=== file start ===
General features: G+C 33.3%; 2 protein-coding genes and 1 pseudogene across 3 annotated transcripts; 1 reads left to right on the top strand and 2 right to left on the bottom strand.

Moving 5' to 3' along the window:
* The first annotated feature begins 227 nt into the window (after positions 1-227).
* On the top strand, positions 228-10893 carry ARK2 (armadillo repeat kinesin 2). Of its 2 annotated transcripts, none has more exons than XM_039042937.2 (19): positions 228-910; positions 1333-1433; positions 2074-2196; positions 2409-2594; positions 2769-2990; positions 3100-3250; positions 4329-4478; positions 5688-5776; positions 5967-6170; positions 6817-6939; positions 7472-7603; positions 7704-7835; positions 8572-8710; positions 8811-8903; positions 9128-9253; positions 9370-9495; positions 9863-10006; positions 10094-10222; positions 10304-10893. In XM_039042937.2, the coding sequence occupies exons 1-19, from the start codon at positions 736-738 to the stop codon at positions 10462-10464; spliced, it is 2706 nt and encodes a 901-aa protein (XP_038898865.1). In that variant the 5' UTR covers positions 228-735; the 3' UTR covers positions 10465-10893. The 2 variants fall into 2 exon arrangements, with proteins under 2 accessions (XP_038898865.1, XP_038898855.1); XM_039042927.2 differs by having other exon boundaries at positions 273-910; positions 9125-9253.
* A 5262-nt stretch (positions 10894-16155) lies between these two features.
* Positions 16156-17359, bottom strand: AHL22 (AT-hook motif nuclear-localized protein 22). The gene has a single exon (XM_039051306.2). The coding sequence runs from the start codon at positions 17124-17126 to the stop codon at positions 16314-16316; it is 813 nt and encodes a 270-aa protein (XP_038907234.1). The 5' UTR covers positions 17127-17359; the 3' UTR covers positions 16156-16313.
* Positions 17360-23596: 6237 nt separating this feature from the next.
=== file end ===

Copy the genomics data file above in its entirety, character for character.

General features: G+C 33.3%; 2 protein-coding genes and 1 pseudogene across 3 annotated transcripts; 1 reads left to right on the top strand and 2 right to left on the bottom strand.

Moving 5' to 3' along the window:
* The first annotated feature begins 227 nt into the window (after positions 1-227).
* On the top strand, positions 228-10893 carry ARK2 (armadillo repeat kinesin 2). Of its 2 annotated transcripts, none has more exons than XM_039042937.2 (19): positions 228-910; positions 1333-1433; positions 2074-2196; positions 2409-2594; positions 2769-2990; positions 3100-3250; positions 4329-4478; positions 5688-5776; positions 5967-6170; positions 6817-6939; positions 7472-7603; positions 7704-7835; positions 8572-8710; positions 8811-8903; positions 9128-9253; positions 9370-9495; positions 9863-10006; positions 10094-10222; positions 10304-10893. In XM_039042937.2, the coding sequence occupies exons 1-19, from the start codon at positions 736-738 to the stop codon at positions 10462-10464; spliced, it is 2706 nt and encodes a 901-aa protein (XP_038898865.1). In that variant the 5' UTR covers positions 228-735; the 3' UTR covers positions 10465-10893. The 2 variants fall into 2 exon arrangements, with proteins under 2 accessions (XP_038898865.1, XP_038898855.1); XM_039042927.2 differs by having other exon boundaries at positions 273-910; positions 9125-9253.
* A 5262-nt stretch (positions 10894-16155) lies between these two features.
* Positions 16156-17359, bottom strand: AHL22 (AT-hook motif nuclear-localized protein 22). The gene has a single exon (XM_039051306.2). The coding sequence runs from the start codon at positions 17124-17126 to the stop codon at positions 16314-16316; it is 813 nt and encodes a 270-aa protein (XP_038907234.1). The 5' UTR covers positions 17127-17359; the 3' UTR covers positions 16156-16313.
* Positions 17360-23596: 6237 nt separating this feature from the next.